My son, who has Aspergers, is fairly social, although I would also say he is an introvert who likes alone time (as does his NT sister). He has been in social skills groups with ASD kids who are VERY social, but have a hard time with social cues. They tend to be almost in your face and not aware of personal space, etc. While this is not how my child looks, I have definitely seen it. When professionals are limited in what they understand about people on the spectrum, I think it is really problematic in terms of getting folks the diagnosis (and therefore services) they need.

post #7 of 37

 

Quote:
Originally Posted by christinelin View Post

 

 

Oy...it makes me crazy that people are saying this to you. Having an intense special interest is part of the diagnostic criteria for Aspergers, but it can manifest in a variety of different ways. And you can have an ASD (specifically, PDD-NOS) without having a special interest. What you are describing about a child who needs to be in charge and direct the play is one pretty typical presentation for a child on the spectrum.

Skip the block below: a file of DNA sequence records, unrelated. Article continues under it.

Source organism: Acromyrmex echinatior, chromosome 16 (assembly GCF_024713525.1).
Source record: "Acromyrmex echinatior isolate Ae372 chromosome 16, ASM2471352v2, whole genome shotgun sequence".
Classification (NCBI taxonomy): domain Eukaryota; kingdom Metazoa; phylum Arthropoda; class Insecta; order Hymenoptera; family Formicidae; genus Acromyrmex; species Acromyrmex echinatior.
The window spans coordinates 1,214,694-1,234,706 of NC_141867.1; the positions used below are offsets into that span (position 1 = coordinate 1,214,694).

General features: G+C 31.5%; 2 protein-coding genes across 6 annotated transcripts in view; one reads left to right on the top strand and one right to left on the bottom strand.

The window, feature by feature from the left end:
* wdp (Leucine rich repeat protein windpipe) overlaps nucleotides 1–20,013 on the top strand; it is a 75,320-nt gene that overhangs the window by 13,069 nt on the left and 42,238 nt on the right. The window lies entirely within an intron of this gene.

My son, who has Aspergers, is fairly social, although I would also say he is an introvert who likes alone time (as does his NT sister). He has been in social skills groups with ASD kids who are VERY social, but have a hard time with social cues. They tend to be almost in your face and not aware of personal space, etc. While this is not how my child looks, I have definitely seen it. When professionals are limited in what they understand about people on the spectrum, I think it is really problematic in terms of getting folks the diagnosis (and therefore services) they need.

 

This is my son. A ped told me, categorically, that he's not on the spectrum, because he makes eye contact. *sigh*
I'm still pretty sure he's somewhere on the spectrum, for a lot of reasons, but what do I know? I'm only with him pretty much 24/7.


(He also doesn't make eye contact as much as people think. If you watch him closely, he's frequently looking at the face of the person he's talking to, but his focus is on a nose, cheek, forehead, etc.)

post #8 of 37

Storm Bride: can you see someone else for an eval for your son? A regular ped is typically not going to be able to assess ASDs unless they see a child with classic, bite-you-on-the-nose autism. A developmental ped or a child psychologist who specializes in doing evaluations and know what high-functioning spectrum kids looks like is going to be your best bet.